(Boston) – Researchers from Boston University School of Medicine (BUSM) have found an association between childhood physical and sexual abuse and age at menarche. The findings are published online in the Journal of Adolescent Health.
Researchers led by corresponding author, Renée Boynton-Jarrett, MD, assistant professor of pediatrics at BUSM, found a 49 percent increase in risk for early onset menarche (menstrual periods prior to age 11 years) among women who reported childhood sexual abuse compared to those who were not abused. In addition, there was a 50 percent increase in risk for late onset menarche (menstrual periods after age 15 years) among women who reported severe physical abuse in childhood. The participants in the study included 68,505 women enrolled in the Nurses' Health Study II, a prospective cohort study.
"In our study child abuse was associated with both accelerated and delayed age at menarche and importantly, these associations vary by type of abuse, which suggest that child abuse does not have a homogenous effect on health outcomes," said Boynton-Jarrett. "There is a need for future research to explore characteristics of child abuse that may influence health outcomes including type, timing and severity of abuse, as well as the social context in which the abuse occurs."
Child abuse is associated with a significant health burden over the life course. Early menarche has been associated with risks such as cardiovascular disease, metabolic dysfunction, cancer and depression, while late menarche has been associated with lower bone mineral density and depression.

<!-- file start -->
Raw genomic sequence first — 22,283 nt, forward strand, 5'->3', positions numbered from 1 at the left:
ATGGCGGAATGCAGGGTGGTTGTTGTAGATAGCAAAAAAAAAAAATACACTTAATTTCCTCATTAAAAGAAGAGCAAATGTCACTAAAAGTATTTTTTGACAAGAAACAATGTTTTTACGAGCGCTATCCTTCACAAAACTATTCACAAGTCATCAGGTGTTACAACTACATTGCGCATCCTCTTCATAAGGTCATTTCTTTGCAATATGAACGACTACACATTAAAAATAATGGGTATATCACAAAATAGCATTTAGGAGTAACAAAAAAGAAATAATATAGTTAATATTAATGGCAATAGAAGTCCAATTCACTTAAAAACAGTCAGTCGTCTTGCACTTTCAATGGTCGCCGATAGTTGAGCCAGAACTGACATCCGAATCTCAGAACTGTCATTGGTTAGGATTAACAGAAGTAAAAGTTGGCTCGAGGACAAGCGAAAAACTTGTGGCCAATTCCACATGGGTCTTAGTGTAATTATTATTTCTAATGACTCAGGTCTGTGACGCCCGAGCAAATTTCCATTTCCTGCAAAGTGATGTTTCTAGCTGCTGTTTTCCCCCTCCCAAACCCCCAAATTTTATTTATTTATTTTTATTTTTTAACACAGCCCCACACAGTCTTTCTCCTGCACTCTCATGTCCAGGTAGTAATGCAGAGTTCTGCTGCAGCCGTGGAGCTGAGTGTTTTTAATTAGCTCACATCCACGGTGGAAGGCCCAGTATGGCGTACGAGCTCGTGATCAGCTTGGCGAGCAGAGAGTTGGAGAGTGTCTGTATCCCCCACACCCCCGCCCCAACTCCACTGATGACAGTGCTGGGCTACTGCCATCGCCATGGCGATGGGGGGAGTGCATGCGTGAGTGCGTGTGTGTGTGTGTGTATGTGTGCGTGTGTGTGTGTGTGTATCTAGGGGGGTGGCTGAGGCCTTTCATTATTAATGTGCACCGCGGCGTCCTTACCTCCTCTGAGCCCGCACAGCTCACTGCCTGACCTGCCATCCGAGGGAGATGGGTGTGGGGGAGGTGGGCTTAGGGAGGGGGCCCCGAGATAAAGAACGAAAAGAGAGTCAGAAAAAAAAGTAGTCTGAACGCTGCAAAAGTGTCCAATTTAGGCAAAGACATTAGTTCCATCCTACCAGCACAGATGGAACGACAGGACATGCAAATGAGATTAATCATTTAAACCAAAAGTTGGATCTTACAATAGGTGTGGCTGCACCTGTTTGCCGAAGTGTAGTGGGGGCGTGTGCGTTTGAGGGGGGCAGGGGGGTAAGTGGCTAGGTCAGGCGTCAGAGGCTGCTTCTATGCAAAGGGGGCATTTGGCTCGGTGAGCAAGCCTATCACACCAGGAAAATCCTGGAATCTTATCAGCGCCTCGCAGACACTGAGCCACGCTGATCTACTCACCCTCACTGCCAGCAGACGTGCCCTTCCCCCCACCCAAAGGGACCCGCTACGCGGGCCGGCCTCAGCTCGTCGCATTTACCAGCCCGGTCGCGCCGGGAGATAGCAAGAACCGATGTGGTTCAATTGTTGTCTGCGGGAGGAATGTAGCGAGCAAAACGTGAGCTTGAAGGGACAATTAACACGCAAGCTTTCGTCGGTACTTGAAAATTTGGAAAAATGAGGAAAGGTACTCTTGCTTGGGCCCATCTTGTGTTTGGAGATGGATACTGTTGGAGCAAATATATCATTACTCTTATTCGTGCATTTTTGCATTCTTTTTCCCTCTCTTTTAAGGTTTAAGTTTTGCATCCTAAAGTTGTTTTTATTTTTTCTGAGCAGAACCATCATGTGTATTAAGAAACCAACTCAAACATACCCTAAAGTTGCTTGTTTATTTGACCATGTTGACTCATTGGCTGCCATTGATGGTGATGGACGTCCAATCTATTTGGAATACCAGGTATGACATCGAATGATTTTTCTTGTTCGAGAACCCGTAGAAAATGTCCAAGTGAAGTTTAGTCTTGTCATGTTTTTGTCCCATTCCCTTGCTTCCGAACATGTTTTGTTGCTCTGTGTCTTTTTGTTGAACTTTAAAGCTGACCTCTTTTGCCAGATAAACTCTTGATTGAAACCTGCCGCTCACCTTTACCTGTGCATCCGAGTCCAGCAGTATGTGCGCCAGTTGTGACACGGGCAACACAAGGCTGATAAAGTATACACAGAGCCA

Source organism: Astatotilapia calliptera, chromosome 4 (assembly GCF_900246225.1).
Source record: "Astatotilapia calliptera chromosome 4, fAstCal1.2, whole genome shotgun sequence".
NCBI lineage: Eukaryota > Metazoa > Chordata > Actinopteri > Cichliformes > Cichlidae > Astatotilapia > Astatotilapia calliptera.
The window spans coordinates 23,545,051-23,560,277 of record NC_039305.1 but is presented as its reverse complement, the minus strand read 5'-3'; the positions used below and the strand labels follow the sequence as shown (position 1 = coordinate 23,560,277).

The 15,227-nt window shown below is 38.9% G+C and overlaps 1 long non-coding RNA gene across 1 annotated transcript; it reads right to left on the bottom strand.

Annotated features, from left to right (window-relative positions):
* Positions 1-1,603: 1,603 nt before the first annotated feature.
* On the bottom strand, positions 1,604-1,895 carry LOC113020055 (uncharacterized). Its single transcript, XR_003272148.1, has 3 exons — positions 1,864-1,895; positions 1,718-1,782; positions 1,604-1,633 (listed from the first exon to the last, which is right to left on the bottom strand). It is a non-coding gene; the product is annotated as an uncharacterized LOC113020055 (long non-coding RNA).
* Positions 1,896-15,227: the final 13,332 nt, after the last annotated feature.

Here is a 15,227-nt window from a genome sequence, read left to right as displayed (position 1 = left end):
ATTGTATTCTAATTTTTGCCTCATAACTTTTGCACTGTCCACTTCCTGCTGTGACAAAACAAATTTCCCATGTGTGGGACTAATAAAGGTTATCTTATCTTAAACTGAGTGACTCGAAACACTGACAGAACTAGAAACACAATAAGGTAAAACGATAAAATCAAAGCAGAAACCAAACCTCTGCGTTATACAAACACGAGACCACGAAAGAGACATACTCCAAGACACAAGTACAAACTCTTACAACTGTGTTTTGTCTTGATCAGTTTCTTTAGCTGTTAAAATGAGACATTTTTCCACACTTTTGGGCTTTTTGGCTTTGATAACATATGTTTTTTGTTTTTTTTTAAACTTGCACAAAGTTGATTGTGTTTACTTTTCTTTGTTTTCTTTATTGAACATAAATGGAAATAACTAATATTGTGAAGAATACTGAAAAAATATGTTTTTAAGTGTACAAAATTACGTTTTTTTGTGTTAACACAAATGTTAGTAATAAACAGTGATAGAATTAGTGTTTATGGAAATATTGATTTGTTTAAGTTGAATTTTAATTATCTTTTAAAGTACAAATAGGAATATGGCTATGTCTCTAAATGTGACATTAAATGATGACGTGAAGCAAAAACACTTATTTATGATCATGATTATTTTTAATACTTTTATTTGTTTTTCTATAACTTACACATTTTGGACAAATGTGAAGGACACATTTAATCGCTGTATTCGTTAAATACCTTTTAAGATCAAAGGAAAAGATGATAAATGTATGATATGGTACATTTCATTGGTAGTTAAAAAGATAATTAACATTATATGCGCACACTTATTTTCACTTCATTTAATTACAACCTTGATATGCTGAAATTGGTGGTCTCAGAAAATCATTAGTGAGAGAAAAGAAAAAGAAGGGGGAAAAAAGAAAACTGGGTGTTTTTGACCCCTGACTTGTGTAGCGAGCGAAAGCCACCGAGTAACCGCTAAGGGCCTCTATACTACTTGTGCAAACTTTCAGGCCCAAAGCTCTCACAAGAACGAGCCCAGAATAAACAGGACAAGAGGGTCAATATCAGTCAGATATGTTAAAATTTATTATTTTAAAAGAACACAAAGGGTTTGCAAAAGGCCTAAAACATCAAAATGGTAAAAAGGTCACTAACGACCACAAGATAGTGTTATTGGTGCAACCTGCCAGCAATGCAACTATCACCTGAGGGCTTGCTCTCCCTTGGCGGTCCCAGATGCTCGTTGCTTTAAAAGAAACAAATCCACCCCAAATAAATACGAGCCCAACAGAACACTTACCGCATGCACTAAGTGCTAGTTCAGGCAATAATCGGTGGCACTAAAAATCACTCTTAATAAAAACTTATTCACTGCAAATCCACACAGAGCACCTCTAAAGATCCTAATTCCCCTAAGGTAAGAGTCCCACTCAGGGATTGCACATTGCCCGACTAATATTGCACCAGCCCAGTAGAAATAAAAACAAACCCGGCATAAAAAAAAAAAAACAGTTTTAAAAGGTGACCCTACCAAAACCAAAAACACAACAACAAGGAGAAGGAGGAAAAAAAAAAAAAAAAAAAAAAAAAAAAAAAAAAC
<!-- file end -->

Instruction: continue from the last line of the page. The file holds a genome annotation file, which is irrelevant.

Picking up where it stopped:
"We need to work toward better understanding how child abuse influences health and translate these research findings into clinical practice and public health strategies to improve the well-being of survivors of child abuse," added Boynton-Jarrett.
This research was supported by the William T Grant Foundation, the Charles Hood Foundation, and the Building Interdisciplinary Research Careers in Women's Health K12 HD043444 NIH Office of Women's Health Research funded data analysis, manuscript preparation. The Nurses' Health Study II is supported by Public Health Service grant CA50385 from the National Cancer Institute, National Institutes of Health, and U.S. Department of Health and Human Services. The Nurses‟ Mothers‟ Cohort Study was funded by the Intramural Research Program of the National Cancer Institute, Research Contract N02-RC-17027 from the National Cancer Institute, and by P.O. 263 MQ 411027 from the National Cancer Institute. The 2001 supplemental violence assessment questionnaire was funded by R01 HL064108.
Journal of Adolescent Health